What are the liabilities governing blogs and other social media vehicles? Does the risk mean you should prohibit blogging by corporate officers?
With the rise of blogs, Twitter, Facebook and other forms of social media, communications professionals have a wide range of options to connect with audiences. These extend beyond that of delivering a speech in an auditorium or sending an e-mail or press release to a distribution list.
Web 2.0 makes it easy to reach a worldwide audience, but the heady possibilities come with potential liabilities. Any errors in communication will be amplified. This is why many companies find the concept of social media pretty scary.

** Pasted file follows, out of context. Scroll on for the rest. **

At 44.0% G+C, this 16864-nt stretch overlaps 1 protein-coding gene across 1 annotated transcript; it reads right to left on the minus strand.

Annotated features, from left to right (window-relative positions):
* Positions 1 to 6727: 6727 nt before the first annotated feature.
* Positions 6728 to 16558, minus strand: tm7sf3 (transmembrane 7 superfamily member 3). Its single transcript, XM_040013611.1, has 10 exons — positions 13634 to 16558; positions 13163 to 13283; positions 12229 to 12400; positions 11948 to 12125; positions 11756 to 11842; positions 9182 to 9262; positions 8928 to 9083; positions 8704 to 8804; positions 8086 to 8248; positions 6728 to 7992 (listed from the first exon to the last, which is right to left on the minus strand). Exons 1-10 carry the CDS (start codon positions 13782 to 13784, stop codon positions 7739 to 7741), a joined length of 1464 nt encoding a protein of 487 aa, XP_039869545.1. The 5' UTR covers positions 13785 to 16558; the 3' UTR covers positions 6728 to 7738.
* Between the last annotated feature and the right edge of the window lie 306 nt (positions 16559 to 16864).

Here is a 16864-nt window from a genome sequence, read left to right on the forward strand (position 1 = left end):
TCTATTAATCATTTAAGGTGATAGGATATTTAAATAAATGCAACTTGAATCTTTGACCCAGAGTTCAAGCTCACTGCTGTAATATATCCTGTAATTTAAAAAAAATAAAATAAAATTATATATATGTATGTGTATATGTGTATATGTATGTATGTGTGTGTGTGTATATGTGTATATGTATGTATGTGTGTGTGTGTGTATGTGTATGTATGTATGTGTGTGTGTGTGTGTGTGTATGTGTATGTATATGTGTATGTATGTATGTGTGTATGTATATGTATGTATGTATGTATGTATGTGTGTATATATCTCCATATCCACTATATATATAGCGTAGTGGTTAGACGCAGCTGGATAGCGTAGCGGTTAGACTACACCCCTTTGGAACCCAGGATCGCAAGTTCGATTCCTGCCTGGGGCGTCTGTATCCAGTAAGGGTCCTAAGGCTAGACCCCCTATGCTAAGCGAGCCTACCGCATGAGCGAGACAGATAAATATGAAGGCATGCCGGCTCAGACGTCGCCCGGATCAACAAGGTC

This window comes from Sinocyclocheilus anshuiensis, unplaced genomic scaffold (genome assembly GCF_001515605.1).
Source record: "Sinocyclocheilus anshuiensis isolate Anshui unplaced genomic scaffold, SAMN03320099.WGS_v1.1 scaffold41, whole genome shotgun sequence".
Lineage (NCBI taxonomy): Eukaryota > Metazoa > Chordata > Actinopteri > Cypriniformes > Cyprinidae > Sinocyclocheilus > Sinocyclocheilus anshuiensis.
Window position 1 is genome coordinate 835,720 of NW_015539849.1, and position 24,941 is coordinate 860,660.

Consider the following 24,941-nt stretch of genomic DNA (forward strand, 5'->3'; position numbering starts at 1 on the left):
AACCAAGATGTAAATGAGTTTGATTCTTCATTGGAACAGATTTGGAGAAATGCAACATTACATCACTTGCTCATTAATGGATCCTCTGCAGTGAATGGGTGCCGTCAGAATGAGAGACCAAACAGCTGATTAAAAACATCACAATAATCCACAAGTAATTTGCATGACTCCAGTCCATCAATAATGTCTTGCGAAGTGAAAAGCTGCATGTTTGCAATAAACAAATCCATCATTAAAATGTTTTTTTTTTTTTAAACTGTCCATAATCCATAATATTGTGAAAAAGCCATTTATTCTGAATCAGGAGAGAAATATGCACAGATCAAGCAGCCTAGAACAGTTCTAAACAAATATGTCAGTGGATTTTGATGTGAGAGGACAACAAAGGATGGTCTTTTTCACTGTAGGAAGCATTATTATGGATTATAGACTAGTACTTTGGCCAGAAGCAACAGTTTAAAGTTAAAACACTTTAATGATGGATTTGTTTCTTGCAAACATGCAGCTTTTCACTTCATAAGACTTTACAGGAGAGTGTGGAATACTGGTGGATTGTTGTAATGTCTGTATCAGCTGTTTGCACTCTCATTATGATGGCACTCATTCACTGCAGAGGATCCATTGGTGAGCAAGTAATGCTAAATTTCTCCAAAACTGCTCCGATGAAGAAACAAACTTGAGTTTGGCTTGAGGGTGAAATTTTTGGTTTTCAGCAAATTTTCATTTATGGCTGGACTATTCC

Allowing employees to blog, tweet or post Facebook updates is obviously more risky than not permitting anything outside the standard channels. Especially if those employees are C-Level executives or the CEO, where regulations exist which govern the disclosure of information by publicly traded companies.
When Web 2.0 rubs up against the staid world of investor relations, finance and legal departments there will inevitably be some friction. But rather than implement a blanket prohibition against any and all communication of corporate information, we need to be aware of the regulations and plan accordingly.